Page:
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COVID-19: Devastating Effects on Work

Women’s work is critical to COVID-19 response. Women make up 70 to 80 percent of the global frontline health workers. They perform 75 percent of the world’s unpaid care work, which is in growing demand due to school closures and the increased needs of sick and elderly family members. Yet as women struggle to meet the demands of both their personal and professional lives, the pandemic is creating a dangerous dichotomy: women’s unpaid work is skyrocketing, yet their paid work is plummeting. In September 2020, 865,000 women left the U.S. workforce—four times the number of men—and reduced the proportion of women in the nation’s labor pool to its lowest level since 1988. This setback to gender equity will be felt for years to come. To reverse it, pandemic responses must recognize women both as active decision-makers and as a distinct population severely impacted by the crisis.

Humanitarian Settings and Vulnerable Populations

Each day, 810 women around the globe die from pregnancy or childbirth-related causes. Vulnerable populations, including Indigenous women and girls, as well as those affected by conflict and crisis, face a heightening threats of maternal mortality and morbidity. Indigenous women are at least twice as likely to die during pregnancy, delivery, or postpartum than their white counterparts. Poor maternal health and birth outcomes for Indigenous women and girls also are linked to barriers created by discrimination, exclusion, poverty, and distance. Sixty percent of maternal deaths occur in conflict, displacement, or natural disaster zones. In 2018, 136 million people needed humanitarian aid, including 34 million women and girls of reproductive age. And 5 million of them were pregnant. Family planning needs do not disappear during a crisis. Yet women and girls are disproportionately affected by gender-based violence, exploitation, rape, and dangerous birth conditions in times of crisis and conflict.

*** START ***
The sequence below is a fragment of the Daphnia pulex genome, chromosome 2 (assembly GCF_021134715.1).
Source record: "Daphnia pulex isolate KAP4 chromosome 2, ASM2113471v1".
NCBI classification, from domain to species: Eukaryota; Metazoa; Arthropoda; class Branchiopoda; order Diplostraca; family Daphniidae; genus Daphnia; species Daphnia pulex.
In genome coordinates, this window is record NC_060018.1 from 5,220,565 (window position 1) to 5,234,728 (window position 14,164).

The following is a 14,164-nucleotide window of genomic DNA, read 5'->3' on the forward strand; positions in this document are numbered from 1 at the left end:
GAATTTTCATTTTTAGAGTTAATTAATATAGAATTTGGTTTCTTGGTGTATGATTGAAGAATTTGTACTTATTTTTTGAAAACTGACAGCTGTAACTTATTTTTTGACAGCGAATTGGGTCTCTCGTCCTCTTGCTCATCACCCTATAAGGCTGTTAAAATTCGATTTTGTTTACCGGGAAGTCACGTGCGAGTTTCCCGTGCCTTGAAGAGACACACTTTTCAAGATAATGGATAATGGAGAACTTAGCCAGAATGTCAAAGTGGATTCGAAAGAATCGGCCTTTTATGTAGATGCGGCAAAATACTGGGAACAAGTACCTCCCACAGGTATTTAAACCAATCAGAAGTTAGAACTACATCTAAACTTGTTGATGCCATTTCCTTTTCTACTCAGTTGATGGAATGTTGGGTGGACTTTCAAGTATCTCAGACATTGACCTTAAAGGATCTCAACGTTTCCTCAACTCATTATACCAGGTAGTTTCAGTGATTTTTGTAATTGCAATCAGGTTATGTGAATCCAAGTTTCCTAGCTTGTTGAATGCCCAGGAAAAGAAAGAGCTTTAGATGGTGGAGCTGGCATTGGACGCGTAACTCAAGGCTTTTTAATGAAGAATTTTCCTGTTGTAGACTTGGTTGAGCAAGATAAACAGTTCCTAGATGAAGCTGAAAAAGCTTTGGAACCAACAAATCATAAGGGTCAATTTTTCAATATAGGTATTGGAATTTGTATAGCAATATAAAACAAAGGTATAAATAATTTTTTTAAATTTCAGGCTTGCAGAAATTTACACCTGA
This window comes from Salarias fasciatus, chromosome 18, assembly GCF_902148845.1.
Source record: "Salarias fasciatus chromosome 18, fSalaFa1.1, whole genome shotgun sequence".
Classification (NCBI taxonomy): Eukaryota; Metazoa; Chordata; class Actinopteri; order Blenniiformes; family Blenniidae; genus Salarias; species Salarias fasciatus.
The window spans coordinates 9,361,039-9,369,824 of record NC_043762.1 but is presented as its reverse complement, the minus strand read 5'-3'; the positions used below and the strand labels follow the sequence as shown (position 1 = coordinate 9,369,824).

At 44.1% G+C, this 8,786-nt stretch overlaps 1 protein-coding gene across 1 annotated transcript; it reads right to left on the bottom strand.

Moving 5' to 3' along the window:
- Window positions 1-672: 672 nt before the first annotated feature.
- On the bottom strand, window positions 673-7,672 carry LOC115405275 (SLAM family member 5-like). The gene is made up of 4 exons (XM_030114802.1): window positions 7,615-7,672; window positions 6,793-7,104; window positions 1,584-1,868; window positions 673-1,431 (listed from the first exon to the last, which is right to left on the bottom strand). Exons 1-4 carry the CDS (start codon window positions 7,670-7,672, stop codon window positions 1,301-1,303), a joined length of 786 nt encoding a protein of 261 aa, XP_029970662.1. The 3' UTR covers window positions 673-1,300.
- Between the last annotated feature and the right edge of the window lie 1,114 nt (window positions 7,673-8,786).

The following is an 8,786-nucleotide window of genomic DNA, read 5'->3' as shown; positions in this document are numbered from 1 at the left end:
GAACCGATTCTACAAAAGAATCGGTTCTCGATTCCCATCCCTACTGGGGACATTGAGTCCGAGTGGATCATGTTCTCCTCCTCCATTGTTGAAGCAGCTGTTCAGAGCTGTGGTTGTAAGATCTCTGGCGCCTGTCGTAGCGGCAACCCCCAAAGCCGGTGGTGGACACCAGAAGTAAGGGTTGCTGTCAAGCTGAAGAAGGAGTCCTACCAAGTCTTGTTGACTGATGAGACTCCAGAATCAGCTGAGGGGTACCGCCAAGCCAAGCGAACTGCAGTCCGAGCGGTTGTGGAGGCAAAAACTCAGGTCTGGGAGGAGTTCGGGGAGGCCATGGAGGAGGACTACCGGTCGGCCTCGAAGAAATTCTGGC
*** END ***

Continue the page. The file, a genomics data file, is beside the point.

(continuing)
COVID-19: Gender Inequities and Gender Roles

COVID-19 has defined 2020. It also has magnified global gender differences and inequities. Since March, men have accounted for a majority of deaths due to the virus compared to women. While some biological factors contribute, another factor is the societal expectation that men conform to traditional ideas of masculinity. This leads men to smoke and consume high levels of alcohol at a greater prevalence than women, and thus exacerbates health conditions that make men more susceptible to severe COVID-19 infection. Yet if one looks beyond mortality rates, the pandemic has had an outsized impact on women and girls. Women make up the vast majority of all frontline health workers. They also are also disproportionately impacted by increased rates of gender-based violence, lack of access to sexual and reproductive healthcare (SRH), and issues related to economic and food insecurity.


Sarah Barnes

Sarah B. Barnes

Project Director, Maternal Health Initiative
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Maternal Health Initiative

Life and health are the most basic human rights, yet disparities between and within countries continue to grow. No single solution or institution can address the variety of health concerns the world faces. By leveraging, building on, and coordinating the Wilson Center’s strong regional and cross-cutting programming, the Maternal Health Initiative (MHI) promotes dialogue and understanding among practitioners, scholars, community leaders, and policymakers.  Read more